wrote a good review of all German folders, with emphasis on the Retinas. He liked the IIa, too.
described the superb and sophisticated Retina IIIC, the one with auxiliary lenses.
Is this Retina camera any good?
Well, that is the big question, of course. How is it optically? Here are some Kodak Gold 200 photographs from a recent trip to the Pacific Northwest. Click a frame to see 1600 pixels on the long dimension. You can judge for yourself, and I welcome comments, criticisms, insults, anything.
|Port of Olympia (next to the Dancing Goats® Coffee Tasting Room!) |
|Swantown Marina, Port of Olympia|
The Food Bank serves hundreds in need in the Olympia area with food and other essentials.
|Frog Pond Grocery in the historic South Capitol area (1/250 ƒ/5.6)|
Olympia is a nice little city at the south end of Puget Sound. You will see more Olympia photographs in the future.
Driving through rural Washington, interesting photo topics popped up and said, "Photograph me."
|I am in the Danger Zone, Rte. 101, Skokomish (1/250 f/8)|
|Fixer-upper hotel, 311 Main Street, Pe Ell, Washington (1/250 ƒ/11)|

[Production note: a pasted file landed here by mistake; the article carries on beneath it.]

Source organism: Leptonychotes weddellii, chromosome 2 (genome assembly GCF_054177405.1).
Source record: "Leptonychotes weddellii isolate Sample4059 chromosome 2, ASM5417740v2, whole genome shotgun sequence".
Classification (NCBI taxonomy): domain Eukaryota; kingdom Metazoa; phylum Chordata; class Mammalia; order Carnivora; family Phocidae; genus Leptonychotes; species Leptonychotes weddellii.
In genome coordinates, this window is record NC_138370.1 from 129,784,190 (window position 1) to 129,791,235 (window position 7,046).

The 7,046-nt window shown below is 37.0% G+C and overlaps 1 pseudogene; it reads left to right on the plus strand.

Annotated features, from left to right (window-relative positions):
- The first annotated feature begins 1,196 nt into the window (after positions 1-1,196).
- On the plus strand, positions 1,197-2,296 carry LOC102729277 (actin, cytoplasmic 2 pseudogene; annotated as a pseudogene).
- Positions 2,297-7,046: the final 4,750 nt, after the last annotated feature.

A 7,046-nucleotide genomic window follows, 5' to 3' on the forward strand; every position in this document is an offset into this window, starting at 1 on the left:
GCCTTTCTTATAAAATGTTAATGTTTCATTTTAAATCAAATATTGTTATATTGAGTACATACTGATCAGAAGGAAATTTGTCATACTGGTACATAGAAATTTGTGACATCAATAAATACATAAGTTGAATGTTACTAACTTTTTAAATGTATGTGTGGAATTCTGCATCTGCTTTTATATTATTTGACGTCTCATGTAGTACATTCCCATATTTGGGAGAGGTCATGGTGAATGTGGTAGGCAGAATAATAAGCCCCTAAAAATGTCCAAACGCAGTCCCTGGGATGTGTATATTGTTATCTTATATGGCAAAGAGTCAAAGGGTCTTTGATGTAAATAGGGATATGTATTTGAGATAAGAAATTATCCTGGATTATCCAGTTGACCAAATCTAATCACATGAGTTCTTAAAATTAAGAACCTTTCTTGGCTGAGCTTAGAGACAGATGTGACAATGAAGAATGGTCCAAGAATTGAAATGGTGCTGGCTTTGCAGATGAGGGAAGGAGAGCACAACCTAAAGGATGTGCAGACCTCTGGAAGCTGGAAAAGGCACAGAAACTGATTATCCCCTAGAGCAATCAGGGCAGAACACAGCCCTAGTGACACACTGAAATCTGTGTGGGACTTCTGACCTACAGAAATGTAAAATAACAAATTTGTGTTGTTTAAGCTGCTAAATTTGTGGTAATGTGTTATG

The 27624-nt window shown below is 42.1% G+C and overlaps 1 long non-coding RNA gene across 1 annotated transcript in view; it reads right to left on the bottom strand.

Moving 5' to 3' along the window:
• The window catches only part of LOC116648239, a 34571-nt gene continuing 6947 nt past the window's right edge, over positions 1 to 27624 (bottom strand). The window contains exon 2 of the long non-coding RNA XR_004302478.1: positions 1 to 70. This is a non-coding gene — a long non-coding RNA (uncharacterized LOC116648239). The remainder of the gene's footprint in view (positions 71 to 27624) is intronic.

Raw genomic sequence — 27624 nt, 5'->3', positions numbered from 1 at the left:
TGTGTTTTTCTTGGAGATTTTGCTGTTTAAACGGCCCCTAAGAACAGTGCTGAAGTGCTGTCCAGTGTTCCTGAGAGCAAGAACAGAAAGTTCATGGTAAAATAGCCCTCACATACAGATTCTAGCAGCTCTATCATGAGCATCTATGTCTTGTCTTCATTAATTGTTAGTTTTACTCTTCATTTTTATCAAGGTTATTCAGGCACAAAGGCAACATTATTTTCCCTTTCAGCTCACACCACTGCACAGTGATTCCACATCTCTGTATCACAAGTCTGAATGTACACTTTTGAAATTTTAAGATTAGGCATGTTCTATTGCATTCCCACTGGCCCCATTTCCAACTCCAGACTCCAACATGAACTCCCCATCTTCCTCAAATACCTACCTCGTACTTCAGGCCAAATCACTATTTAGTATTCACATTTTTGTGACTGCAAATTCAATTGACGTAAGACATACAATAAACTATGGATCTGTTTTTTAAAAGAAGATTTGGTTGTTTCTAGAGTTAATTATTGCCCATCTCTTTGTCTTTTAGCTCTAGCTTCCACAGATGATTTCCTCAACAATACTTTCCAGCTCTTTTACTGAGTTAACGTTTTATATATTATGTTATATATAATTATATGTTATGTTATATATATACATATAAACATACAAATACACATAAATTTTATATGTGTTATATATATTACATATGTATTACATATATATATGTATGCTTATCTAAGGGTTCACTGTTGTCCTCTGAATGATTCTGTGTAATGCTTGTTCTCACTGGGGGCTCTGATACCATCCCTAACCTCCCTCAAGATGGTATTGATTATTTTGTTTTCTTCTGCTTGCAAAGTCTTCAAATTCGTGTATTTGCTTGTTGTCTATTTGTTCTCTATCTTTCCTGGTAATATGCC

|Room with a view, Park Avenue, Aberdeen (the building really is curved; 1/100 ƒ/5.6½)|
Aberdeen has a wealth of delicious grunginess. It is on my return list.
|Great blue heron, Columbia River, Astoria, Oregon|
This little Kodak Retina is a jewel of 1950s Germany precision manufacturing and optical excellence. I certainly can't complain about the lens resolution or body rigidity. Imagine the skill of the technicians who assembled these cameras on workbenches.
On mine, the rangefinder was cloudy and a bit out of alignment. I sent it to Paul Barden in Corvallis, Oregon, for a thorough cleaning and adjustment. After seven decades, I need a cleaning and adjustment, too! Mr. Barden said the camera was in good condition and minor fungus in the rear group cleaned off without etching the coating. The rangefinder is not as brilliant and clear as one in a Leica M, but what do you expect?
The leather case was seriously stinky, but I washed it and reglued the lining to the outer shell. It works well, although normally I am not a user of camera cases. I also fixed four "Zeiss bumps", bumps where rivets under the leather build up a blob of tarnish.
These Retinas are still somewhat inexpensive on the 'Bay. When will they become the next trendy in-thing for film photographers? Buy before the prices go up, and enjoy.
Update July 2022: The cleaned and overhauled the IIa is home. Now I need to make time to use it.